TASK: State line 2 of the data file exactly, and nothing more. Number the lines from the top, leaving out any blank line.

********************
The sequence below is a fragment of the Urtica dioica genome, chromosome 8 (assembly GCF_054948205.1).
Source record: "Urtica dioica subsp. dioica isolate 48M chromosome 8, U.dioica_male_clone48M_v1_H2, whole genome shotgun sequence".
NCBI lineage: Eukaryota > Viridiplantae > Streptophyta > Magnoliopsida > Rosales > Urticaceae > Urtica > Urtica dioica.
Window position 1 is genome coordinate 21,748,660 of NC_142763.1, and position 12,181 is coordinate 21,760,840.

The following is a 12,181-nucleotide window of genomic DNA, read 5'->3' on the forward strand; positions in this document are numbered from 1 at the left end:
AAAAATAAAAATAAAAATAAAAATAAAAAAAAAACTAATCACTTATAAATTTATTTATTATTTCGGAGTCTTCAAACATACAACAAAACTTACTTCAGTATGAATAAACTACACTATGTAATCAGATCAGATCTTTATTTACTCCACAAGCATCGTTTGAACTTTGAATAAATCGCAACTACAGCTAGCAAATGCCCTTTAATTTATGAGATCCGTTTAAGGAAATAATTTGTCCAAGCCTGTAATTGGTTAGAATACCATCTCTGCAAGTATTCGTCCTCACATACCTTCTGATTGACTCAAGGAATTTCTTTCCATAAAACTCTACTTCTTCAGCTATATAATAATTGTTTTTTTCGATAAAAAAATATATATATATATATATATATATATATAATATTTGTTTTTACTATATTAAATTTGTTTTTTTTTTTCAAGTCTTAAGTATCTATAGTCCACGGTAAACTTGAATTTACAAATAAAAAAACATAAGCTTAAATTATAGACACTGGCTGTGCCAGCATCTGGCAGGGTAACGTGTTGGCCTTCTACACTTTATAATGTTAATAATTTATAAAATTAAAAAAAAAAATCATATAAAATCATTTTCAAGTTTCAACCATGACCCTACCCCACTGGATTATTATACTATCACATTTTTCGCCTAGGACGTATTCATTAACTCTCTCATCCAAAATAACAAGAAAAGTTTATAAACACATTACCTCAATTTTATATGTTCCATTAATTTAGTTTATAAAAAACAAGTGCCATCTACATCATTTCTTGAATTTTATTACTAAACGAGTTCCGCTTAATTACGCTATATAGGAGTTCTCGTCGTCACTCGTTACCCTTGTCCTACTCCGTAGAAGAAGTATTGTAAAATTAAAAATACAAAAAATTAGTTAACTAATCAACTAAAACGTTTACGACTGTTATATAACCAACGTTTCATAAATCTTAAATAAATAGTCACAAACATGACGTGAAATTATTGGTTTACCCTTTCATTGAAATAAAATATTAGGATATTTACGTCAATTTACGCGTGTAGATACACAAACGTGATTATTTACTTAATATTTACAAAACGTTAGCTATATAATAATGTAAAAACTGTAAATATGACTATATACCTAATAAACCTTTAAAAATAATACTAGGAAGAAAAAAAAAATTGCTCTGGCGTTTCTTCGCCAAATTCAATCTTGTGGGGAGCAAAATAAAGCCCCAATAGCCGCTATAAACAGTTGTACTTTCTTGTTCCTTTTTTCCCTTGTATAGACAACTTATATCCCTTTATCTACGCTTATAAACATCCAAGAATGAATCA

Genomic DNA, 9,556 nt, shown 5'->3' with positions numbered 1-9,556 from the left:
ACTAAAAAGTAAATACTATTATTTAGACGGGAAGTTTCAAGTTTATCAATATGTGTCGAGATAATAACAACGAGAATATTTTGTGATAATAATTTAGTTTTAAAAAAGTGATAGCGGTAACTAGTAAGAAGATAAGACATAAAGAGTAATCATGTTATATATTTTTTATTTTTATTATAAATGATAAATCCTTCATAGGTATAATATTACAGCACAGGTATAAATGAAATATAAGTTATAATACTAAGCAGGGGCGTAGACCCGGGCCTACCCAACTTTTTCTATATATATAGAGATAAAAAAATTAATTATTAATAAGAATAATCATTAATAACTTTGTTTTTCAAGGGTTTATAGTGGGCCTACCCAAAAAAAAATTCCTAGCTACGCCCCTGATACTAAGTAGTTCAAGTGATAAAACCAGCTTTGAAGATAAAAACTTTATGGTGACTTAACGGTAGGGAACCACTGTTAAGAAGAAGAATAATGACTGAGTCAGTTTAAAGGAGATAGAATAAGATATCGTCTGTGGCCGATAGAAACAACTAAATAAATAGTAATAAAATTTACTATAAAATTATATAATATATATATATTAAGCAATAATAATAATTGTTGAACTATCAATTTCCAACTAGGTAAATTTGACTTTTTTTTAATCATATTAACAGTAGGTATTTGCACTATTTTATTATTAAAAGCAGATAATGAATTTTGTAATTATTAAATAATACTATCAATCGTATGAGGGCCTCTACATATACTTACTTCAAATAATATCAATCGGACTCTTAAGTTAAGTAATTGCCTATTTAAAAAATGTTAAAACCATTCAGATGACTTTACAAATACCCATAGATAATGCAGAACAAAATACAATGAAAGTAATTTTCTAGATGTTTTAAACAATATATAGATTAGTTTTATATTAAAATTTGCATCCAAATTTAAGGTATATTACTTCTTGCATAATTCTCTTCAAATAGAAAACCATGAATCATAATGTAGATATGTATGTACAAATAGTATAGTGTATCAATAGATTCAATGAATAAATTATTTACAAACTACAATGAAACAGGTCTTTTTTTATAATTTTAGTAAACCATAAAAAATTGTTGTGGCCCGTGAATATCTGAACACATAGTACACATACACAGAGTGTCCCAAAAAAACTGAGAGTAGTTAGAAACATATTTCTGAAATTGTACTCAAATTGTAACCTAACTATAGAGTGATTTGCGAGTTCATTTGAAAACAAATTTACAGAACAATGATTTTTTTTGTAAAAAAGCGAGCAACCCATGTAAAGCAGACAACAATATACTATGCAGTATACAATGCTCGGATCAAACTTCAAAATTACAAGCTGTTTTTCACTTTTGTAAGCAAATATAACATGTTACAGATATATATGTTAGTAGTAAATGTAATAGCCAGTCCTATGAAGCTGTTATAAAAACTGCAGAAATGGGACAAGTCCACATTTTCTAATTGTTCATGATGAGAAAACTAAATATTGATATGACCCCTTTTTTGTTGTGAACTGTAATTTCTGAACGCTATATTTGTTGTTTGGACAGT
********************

Source record: "Urtica dioica subsp. dioica isolate 48M chromosome 8, U.dioica_male_clone48M_v1_H2, whole genome shotgun sequence".